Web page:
Jet Cavitation Issues on Prototype Hull

Discussion in 'Jet Drives' started by Hyperlite, Jun 13, 2020.

  1. Hyperlite
    Joined: Jun 2020
    Posts: 8
    Likes: 0, Points: 1
    Location: Canada

    Hyperlite Junior Member

    Hi guys,

    I'm new to the forum but I have been reading a bunch of the posts to try and help me as much as I could before reaching out. I'm part of a team that has been developing a unique boat that is powered by a Hamilton 361 and a Cat C8.7L 650HP. The project is a prototype so unfortunately I can't post pictures directly on here but I could send them privately. I understand that Baeckmo is probably the guy I should talk to, unfortunately this site won't let me send him a private message on here so hopefully he finds this post.

    The issue we are having is the boat is cavitating at around 5 knots. It is a deep V hull with a 30 deadrise and weighs approx 6 ton. We don't know whether the issue is in the jet or the hull design, so we are planning some more testing and hopefully some underwater video to try and see where the air may be coming from if it is a hull design issue or if the issue maybe be in the jet itself. The impeller looks good and the gap is well within tolerance and it is the correct pitch according to Hamilton for the engine we are using.

    As I've read at these low speeds the air can even come from behind the hull, which may very well be the issue. I would like to know what type of tests we should perform when we put it back in the water. I have read about the test of tieing it up and slowly increase RPM and see if it cavitates and then turn the steering nozzle and see if it stops or not.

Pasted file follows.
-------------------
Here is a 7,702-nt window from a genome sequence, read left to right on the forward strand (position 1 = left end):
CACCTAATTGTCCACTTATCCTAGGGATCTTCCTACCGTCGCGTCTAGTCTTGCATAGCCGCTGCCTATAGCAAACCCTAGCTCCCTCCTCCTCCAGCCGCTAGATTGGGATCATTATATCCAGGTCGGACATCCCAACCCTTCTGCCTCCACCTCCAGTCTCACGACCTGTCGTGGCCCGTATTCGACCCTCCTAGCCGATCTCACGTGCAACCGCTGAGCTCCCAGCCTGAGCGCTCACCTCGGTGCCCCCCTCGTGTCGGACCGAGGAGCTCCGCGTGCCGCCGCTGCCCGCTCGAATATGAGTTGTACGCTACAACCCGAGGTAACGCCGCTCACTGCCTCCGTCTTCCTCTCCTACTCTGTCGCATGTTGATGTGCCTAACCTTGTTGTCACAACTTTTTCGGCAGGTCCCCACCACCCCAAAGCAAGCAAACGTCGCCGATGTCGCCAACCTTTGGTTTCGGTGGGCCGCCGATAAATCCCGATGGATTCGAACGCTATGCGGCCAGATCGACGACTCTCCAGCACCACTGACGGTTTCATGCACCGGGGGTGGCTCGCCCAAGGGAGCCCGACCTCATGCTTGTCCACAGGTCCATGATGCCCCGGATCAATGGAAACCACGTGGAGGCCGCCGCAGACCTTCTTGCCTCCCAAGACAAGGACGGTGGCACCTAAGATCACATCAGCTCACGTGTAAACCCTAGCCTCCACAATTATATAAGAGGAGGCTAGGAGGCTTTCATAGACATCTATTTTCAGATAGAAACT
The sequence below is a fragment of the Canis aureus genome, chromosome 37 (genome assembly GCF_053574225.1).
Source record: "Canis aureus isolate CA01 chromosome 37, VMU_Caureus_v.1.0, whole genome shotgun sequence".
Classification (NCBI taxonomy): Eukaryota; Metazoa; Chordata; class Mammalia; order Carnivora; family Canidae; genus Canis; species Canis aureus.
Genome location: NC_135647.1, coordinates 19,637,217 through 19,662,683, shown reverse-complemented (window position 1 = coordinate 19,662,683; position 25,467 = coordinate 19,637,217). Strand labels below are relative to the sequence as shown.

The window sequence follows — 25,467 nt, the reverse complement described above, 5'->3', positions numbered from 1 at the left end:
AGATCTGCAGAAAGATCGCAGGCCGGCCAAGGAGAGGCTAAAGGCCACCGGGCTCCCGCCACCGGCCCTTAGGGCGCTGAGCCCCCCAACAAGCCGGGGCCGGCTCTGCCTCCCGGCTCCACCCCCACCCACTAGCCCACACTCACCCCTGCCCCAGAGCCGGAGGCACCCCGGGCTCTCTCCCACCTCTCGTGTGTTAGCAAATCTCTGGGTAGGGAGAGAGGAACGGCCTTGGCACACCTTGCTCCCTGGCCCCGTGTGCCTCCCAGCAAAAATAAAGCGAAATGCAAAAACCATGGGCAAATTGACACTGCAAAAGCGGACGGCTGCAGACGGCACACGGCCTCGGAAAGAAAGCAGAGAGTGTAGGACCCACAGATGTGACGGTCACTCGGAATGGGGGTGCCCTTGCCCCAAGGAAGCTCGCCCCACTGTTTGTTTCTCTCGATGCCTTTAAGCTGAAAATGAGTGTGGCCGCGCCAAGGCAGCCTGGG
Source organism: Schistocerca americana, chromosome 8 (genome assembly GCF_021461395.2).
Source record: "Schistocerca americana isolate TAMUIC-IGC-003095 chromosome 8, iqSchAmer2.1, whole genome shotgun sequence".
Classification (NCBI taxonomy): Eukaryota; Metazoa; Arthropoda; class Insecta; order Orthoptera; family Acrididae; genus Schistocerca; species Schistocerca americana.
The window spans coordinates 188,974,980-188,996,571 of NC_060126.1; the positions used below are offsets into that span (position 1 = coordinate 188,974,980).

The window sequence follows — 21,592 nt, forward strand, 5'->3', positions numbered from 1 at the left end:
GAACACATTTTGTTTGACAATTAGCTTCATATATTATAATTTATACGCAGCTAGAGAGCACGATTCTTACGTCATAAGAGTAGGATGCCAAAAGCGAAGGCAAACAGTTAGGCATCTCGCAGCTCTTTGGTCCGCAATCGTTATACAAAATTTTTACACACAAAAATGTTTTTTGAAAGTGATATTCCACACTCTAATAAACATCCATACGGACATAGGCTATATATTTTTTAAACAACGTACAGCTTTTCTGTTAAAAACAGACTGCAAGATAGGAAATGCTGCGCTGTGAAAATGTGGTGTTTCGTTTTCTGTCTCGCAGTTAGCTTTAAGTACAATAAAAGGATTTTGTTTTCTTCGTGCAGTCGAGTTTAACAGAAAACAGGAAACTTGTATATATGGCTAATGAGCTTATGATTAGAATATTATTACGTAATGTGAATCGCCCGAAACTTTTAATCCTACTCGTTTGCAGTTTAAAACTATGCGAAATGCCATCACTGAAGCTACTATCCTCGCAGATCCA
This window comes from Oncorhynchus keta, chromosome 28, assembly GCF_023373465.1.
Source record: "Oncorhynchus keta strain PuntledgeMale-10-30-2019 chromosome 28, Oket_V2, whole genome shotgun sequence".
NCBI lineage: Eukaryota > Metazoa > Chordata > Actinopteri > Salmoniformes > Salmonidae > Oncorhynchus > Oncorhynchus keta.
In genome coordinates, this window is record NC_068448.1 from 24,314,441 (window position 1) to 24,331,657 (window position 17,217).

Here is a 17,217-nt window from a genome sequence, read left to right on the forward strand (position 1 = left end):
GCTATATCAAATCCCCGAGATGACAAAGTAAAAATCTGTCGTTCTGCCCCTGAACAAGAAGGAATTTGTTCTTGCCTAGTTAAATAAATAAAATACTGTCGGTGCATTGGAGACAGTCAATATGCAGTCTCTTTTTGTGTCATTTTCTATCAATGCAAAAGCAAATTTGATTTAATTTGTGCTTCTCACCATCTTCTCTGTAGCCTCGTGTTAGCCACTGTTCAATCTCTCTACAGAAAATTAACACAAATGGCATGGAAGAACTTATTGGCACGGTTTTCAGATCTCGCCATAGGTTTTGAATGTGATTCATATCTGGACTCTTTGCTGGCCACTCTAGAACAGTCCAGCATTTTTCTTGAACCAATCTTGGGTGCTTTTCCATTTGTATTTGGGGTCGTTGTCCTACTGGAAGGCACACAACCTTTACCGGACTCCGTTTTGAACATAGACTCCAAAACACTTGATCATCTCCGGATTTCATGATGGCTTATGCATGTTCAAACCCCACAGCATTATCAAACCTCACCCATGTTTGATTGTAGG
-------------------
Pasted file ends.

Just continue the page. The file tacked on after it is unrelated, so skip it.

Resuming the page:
Any other help you guys can provide is greatly appreciated!

    Cheers!
     
  2. Ad Hoc
    Joined: Oct 2008
    Posts: 6,564
    Likes: 585, Points: 113, Legacy Rep: 2488
    Location: Japan

    Ad Hoc Naval Architect

    Indeed he is...

    Have you manged to match the engine power curve as you increase rpms... does it race (slip).. does it die ....???
    Is there any obstruction in way of the inlet?...is the inlet supplied by Hamilton, or your own mod's to it to make it fit etc?
    What is the deadrise angle at the inlet...if the inlet on the CL of the hull?

    Many questions really... which I understand you can't post images of for clarification.
     
  3. Alik
    Joined: Jul 2003
    Posts: 2,865
    Likes: 216, Points: 73, Legacy Rep: 1306
    Location: Thailand

    Alik Senior Member

    I would check loading of jet impeller, there is a graph which I published at SURV-8 conference, see attachment.
    Usually cavitation is caused by a) appendages, seacocks, strakes or b) jet diameter is too small in relation to resistance/thrust - i.e. jet loading too high.